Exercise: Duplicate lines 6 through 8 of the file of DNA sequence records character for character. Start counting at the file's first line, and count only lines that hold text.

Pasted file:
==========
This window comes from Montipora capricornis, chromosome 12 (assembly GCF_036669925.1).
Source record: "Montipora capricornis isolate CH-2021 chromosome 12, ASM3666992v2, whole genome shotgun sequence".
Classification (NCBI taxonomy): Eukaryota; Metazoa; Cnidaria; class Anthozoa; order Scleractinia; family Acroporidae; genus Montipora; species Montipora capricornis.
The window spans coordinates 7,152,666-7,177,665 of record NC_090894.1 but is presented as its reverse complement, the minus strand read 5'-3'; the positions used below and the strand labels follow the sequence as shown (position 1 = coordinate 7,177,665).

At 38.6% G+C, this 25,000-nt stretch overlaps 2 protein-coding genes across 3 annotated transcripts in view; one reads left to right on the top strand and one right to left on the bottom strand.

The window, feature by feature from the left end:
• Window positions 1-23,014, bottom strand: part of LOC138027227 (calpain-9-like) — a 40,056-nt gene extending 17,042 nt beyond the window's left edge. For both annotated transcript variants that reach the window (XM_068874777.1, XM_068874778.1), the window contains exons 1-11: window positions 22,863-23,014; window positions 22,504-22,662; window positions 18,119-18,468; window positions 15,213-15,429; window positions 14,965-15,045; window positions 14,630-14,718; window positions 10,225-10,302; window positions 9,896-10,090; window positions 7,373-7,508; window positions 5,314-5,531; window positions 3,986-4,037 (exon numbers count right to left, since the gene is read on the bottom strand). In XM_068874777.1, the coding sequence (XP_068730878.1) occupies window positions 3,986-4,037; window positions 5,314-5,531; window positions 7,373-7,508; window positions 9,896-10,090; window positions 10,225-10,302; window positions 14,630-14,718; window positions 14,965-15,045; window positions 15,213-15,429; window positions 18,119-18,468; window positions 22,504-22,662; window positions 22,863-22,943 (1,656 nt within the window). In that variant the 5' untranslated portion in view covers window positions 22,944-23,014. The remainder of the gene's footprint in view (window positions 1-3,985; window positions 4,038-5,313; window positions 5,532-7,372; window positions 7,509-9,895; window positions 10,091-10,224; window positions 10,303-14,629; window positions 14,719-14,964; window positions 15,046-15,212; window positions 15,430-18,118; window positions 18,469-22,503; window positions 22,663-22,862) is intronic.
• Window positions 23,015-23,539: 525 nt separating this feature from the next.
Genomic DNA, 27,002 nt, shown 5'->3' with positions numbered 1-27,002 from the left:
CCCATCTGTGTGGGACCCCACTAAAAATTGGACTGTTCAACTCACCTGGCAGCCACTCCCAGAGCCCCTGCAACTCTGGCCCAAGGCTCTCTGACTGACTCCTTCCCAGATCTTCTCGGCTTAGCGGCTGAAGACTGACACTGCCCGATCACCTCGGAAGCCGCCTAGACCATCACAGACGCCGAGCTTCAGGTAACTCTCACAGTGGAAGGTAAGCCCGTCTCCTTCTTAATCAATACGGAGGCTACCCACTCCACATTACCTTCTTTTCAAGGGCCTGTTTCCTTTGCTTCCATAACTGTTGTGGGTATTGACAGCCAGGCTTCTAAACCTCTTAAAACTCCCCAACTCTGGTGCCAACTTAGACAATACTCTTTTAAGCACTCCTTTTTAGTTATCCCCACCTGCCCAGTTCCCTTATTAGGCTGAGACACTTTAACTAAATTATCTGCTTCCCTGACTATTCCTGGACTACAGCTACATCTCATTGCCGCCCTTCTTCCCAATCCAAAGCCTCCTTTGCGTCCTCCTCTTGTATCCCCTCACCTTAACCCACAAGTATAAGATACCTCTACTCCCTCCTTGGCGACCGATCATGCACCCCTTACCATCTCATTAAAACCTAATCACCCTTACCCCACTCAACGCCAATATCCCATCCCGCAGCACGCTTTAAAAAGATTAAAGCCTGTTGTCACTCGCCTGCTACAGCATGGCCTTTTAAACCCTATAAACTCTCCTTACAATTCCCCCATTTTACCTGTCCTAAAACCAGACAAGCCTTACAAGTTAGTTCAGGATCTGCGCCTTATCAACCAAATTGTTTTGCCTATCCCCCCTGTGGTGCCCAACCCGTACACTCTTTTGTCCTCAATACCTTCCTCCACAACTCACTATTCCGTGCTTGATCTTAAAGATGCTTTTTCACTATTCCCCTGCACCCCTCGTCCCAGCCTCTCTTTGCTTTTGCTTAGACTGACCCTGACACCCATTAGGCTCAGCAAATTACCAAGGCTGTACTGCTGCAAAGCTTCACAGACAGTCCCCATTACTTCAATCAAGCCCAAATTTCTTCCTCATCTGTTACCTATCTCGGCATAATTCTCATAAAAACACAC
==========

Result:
The window, feature by feature from the left end:
• Window positions 1-23,014, bottom strand: part of LOC138027227 (calpain-9-like) — a 40,056-nt gene extending 17,042 nt beyond the window's left edge. For both annotated transcript variants that reach the window (XM_068874777.1, XM_068874778.1), the window contains exons 1-11: window positions 22,863-23,014; window positions 22,504-22,662; window positions 18,119-18,468; window positions 15,213-15,429; window positions 14,965-15,045; window positions 14,630-14,718; window positions 10,225-10,302; window positions 9,896-10,090; window positions 7,373-7,508; window positions 5,314-5,531; window positions 3,986-4,037 (exon numbers count right to left, since the gene is read on the bottom strand). In XM_068874777.1, the coding sequence (XP_068730878.1) occupies window positions 3,986-4,037; window positions 5,314-5,531; window positions 7,373-7,508; window positions 9,896-10,090; window positions 10,225-10,302; window positions 14,630-14,718; window positions 14,965-15,045; window positions 15,213-15,429; window positions 18,119-18,468; window positions 22,504-22,662; window positions 22,863-22,943 (1,656 nt within the window). In that variant the 5' untranslated portion in view covers window positions 22,944-23,014. The remainder of the gene's footprint in view (window positions 1-3,985; window positions 4,038-5,313; window positions 5,532-7,372; window positions 7,509-9,895; window positions 10,091-10,224; window positions 10,303-14,629; window positions 14,719-14,964; window positions 15,046-15,212; window positions 15,430-18,118; window positions 18,469-22,503; window positions 22,663-22,862) is intronic.
• Window positions 23,015-23,539: 525 nt separating this feature from the next.